Yuriy Kryshko, 35, lives in a small town in the Zhytomyr region in the north of the country. He works at a hygiene products factory. “There’s often no work, there are fewer shifts, but I fight for every penny,” he said. “The salary is often not paid on time. It’s already small anyway, and I also pay maintenance, so there’s not enough money for the most important things. I don’t know how to live. But at least I have a job, many of my friends have been laid off.”

Someone with no work is the 22-year-old student Vlad Kyriach. “The war has affected my life,” he said. “Prices have skyrocketed: fuel, food, services. I lost my job. I’m looking for a new job, but there are three times as many job seekers as there are job offers. I’m studying to become a lawyer. There are ads for my area of ​​expertise, but the salary being offered is not at all reasonable considering the prices which have grown cosmically.”

Poverty and daily hardship

The report says that poverty in Ukraine is projected to increase tenfold, with one in five Ukrainians expected to be living in poverty by the end of 2022.  The World Bank says soaring food prices, as well as displacement of millions of people due to the destruction of homes, are major drivers.

Head and shoulders of a bearded man with short hair can be seen in front of a white panel with black writing.

Ukrainian President Volodymyr Zelenskyy is confident the war can be won

It emphasizes that the projected increase in poverty will be greater than forecast, if governments and institutions around the world fail to provide enough financing to make up for Ukraine’s large and growing nonmilitary fiscal deficit.

“Ukraine has had to resort to a lot of domestic resource mobilization, including monetization, which has had inflationary pressures. So the more grant funding and economic help we can get to Ukraine, the better it is, because we need to provide that support so that Ukraine can also arrest some of the impact on the poor,” said Bjerde.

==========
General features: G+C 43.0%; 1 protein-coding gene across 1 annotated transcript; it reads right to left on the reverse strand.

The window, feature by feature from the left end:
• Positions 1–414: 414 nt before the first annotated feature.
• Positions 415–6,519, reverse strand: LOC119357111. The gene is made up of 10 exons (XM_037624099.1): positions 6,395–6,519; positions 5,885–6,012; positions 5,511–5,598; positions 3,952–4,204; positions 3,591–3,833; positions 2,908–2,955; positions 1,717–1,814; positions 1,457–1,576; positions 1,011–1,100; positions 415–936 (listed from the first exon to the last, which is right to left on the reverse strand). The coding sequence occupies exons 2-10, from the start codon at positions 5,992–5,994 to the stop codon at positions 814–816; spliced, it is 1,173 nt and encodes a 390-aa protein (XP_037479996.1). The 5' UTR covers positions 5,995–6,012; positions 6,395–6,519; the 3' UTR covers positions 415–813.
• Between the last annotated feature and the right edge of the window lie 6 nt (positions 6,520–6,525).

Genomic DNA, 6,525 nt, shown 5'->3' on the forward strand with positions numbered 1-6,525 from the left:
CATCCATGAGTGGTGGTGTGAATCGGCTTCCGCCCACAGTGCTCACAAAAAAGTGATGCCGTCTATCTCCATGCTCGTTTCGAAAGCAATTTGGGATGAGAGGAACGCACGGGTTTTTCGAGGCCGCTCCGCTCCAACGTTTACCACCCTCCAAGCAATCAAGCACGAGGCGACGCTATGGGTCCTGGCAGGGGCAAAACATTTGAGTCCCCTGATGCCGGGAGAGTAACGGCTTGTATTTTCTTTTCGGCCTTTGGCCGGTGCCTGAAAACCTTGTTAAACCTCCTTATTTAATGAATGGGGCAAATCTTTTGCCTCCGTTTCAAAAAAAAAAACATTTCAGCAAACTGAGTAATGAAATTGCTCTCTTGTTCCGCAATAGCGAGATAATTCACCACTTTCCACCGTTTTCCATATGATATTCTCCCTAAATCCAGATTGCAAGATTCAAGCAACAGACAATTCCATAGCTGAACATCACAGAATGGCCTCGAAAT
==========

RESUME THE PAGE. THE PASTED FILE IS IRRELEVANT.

Preserving stability, reasons for hope

For Ukraine, the shock to the country’s economy has dramatically reversed progress made in recent years.

According to Ilona Sologub, an economist with Vox Ukraine, the country’s economy grew between 2016 and 2021 to restore GDP to the level it had been before Russia’s annexation of Crimea in 2014.

She says the war has had a dramatic impact on employment for people across the country. She says the most recent surveys found that around 40% of people who had work before the war have lost their jobs, while 50% of those still working have seen a cut in their wages.

“So, of course, people, some of them, lost their income and many people lost their purchasing power because of inflation. Many people had to relocate about their place of living,” she told DW.

A man standing on a barge oversees grain being loaded at a river port on the Danube.

The deal to resume grain exports from Ukraine following a blockade has provided some economic hope

She said the primary economic tasks now facing the Ukrainian government are to preserve macroeconomic stability and collect taxes to continue paying for the most essential services.

This week, the country’s central bank said that if there was a slowdown in the fighting, economic growth could resume in 2023. Despite the huge 37% contraction in GDP in the second quarter, some figures for August provided some optimism — especially those related to agriculture.

A deal between Ukraine and Russia recently brokered by the UN and Turkey has seen grain shipments from Ukraine to other countries resume following a months-long blockade. Grain is a crucial source of export revenue for Ukraine.

However, illustrating the type of uncertainty Ukraine faces when trying to rebuild its economy, Russian President Vladimir Putin this week hinted at revising the deal. He claimed that not enough grain was going to poor countries most in need.

Additional reporting by Liliia Rzheutska 

Edited by: Hardy Graupner